Lent: Emmaus 2

The heavens are telling the glory of God –
    (tweet tweet, like like, instant message)
His voice goes out to the ends of the earth –
    (I fast, I tithe, I pray twice a day)
Heaven and earth will pass away –
    (Lord, let me sit at your right hand)
Before His law will fade.

In wilderness, make straight the way –
     (I thank you, Lord, I’m not like him)
The Son of Man must suffer and die –
    (O surely Lord not I?)
Heaven and earth will pass away –
     (Anti-ageing cream for sale)
His promises remain.

Burnt-out Prayer: For Ash Wednesday

King: I cannot come to You however I choose
yet all I am is a bundle
hurriedly put together,
no sack cloth, no ashes,
hair still mussed from slumber,
limbs dragging,
soul flat,
feet not yet expecting to walk…

Can I come to You as a stowaway,
scarcely awake, found among cargo,
hiding like Jonah while the waves ravage?
I bring no grand promise,
no sufficiency,
only the startled eyes of one caught unawares
and the knowledge that, when before kings, I must bow,
and, when cast in oceans, to swim.

Though forty days are hardly enough
for the numbness of limbs to distribute itself
and for fingers to learn, once again, how to pray –
I come to you, King, in dishevelled dismay
and declare my all dross at Your feet.
If my Amen burns faint now
or my wick dwindles, short,
may You be my prayer’s substance,
its fire,
its fuel.

My Jonah Heart


Recite this catalogue of wrongs:
I loved this tree   –   if you loved me
I always knew    –   I told you so…
And all the while in Ninevah
the people weep in ash.

Uphold your cause; God may forget
the hurts you hold, the wounds you bear.
The tree’s shade is your natural right.
Shake fists; see God reply…

The merciful, the good, the just:
perhaps He lost, amidst the dust
of Ninevah your noble case.
You must bemoan your tree.

Or turn your eyes to kings in ash
and rags. See hearts turn round.
You know His name; you know the truth.
Turn, Jonah, and arise.

Kyrie (Cornucopia of Heaven)

Image: Score of Palestrina's Kyrie Eleison myartprints.co.uk
Image: Score of Palestrina’s Kyrie Eleison myartprints.co.uk


After Giovanni Pierluigi da Palestrina, “Missa Papae Marcelli: Kyrie”


From earth, from soil, from hearts, from fractures
             Kyrie               Kyrie
From death, from fire, from quake, from anguish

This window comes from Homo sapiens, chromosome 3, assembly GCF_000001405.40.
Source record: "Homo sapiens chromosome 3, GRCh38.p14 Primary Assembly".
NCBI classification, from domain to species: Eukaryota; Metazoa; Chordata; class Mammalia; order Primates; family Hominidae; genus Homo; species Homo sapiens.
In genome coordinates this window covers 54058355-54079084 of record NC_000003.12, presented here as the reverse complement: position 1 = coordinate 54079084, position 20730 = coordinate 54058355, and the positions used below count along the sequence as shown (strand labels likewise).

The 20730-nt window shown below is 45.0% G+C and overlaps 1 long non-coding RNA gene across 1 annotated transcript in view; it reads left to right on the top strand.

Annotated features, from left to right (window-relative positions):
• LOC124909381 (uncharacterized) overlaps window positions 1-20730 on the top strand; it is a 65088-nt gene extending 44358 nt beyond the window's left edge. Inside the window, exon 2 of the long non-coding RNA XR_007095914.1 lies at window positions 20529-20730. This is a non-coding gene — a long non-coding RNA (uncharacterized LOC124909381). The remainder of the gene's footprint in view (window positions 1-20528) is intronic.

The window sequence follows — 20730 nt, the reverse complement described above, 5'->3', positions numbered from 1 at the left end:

Kyrie               Kyrie
From drought that blocks, from self that locks
                                    Kyrie eleison

From sin, from toil, from pride, from hate
            Christe             Christe
From plenty turned to nothing, starving
                          Christe             Christe 
From world rebelling, fair made foul –                                                                                                                      Christe eleison
Sing, creation. Sing, dead bones.
            Kyrie               Kyrie
Long for what has died to live
                         Kyrie               Kyrie
Lord have mercy. Christ have mercy –
Long for when He comes again –
                                 Kyrie eleison.

Lent 5: First Sunday of Lent

So bones, built to follow, ache

When trapped inside guilt’s cave.


Tongues, carved to praise, grow numb

When, dry and thick with sin, they lie in silence.


And hearts, taught to turn upwards in trust,

Grow ashen when no light has space to shine.


Open, heart. Untangle, tongue. Bones, rejoice.

Redemption light shines into every hoping heart…

Gerard van Honthorst, "King David Playing the Harp" http://commons.wikimedia.org
Gerard van Honthorst, “King David Playing the Harp”

Lent 2: Thursday After Ash Wednesday

The soil says that we are dust;
In dust and soil we stand.
A voice from in the wilderness
Calls out, Prepare the way…

In dust a child lays its head,
In sawdust whittles wood
And takes on ash and dust for us
And washes in the sea.

In ash and dust we wait for you;
Our soiled souls now wait.
You take our ash, you take our dust
And wash us as you bleed.